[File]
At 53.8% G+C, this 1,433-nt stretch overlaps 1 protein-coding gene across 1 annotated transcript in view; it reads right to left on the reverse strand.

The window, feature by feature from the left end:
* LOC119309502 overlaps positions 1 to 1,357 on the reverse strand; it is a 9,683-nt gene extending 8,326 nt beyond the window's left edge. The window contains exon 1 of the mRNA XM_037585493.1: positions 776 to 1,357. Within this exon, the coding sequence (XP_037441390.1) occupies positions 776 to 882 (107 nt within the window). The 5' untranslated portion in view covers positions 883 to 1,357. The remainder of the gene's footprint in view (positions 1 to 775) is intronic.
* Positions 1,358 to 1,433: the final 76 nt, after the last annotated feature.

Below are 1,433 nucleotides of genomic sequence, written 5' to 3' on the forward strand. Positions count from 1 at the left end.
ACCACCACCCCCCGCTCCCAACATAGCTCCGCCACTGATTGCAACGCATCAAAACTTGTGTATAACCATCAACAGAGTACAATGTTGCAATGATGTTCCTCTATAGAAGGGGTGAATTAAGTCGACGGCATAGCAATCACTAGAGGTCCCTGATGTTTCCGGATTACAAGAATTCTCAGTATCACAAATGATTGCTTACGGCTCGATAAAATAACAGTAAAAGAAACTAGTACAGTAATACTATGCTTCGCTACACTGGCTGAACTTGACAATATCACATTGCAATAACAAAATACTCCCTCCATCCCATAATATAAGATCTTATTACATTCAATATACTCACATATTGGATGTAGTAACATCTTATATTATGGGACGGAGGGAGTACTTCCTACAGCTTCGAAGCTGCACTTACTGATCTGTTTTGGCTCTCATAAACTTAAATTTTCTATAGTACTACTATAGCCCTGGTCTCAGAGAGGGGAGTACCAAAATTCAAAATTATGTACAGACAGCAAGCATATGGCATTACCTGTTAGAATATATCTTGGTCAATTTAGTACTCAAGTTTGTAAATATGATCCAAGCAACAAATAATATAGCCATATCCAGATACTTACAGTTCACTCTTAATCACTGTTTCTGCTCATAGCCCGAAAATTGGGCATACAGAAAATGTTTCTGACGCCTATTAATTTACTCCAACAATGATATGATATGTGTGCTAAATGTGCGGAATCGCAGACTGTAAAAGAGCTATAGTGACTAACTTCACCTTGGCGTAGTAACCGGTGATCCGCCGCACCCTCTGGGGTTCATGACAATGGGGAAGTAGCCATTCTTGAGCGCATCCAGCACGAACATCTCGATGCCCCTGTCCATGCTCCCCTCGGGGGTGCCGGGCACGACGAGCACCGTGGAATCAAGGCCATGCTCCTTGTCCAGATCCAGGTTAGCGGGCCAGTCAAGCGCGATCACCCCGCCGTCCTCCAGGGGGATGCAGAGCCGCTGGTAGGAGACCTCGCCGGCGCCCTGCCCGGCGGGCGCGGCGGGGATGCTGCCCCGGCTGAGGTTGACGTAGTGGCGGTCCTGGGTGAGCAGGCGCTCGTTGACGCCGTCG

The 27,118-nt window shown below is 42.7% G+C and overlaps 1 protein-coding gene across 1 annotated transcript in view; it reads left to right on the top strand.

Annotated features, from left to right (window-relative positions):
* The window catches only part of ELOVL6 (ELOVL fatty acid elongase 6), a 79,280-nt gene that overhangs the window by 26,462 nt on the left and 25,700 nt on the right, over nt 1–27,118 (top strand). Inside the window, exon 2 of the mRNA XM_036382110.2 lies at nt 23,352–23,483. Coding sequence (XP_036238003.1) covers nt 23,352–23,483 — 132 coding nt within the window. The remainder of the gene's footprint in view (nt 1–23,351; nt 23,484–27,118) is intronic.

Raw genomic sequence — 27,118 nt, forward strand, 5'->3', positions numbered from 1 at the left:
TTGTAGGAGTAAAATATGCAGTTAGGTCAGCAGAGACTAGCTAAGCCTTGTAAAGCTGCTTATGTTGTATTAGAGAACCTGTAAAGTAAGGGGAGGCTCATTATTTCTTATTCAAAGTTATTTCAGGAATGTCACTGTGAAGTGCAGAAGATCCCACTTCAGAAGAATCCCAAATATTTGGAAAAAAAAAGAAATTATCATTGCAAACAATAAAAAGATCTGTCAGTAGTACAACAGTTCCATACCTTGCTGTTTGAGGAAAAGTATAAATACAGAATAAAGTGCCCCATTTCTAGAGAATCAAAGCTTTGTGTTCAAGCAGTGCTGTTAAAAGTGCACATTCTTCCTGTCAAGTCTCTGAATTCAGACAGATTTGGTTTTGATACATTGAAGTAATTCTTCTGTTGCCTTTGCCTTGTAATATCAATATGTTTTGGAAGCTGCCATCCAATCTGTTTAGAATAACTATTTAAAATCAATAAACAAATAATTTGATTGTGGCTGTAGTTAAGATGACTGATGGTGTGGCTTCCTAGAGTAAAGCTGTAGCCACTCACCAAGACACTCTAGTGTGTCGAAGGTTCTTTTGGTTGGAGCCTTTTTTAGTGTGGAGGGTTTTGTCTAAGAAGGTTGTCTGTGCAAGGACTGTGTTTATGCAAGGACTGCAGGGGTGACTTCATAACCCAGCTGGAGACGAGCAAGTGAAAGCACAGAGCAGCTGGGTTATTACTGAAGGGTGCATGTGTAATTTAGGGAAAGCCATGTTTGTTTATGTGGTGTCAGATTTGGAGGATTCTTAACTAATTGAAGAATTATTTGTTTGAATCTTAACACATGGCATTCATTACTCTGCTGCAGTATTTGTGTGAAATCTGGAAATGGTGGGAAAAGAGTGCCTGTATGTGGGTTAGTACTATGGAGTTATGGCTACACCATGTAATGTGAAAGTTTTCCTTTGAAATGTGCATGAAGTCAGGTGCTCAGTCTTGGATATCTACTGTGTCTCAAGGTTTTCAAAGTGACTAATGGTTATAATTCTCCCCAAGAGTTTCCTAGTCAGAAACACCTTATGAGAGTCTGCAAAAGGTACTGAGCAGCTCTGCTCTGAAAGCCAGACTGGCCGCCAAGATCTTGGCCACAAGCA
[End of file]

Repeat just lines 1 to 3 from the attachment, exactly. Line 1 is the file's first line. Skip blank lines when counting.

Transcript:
At 53.8% G+C, this 1,433-nt stretch overlaps 1 protein-coding gene across 1 annotated transcript in view; it reads right to left on the reverse strand.

The window, feature by feature from the left end:
* LOC119309502 overlaps positions 1 to 1,357 on the reverse strand; it is a 9,683-nt gene extending 8,326 nt beyond the window's left edge. The window contains exon 1 of the mRNA XM_037585493.1: positions 776 to 1,357. Within this exon, the coding sequence (XP_037441390.1) occupies positions 776 to 882 (107 nt within the window). The 5' untranslated portion in view covers positions 883 to 1,357. The remainder of the gene's footprint in view (positions 1 to 775) is intronic.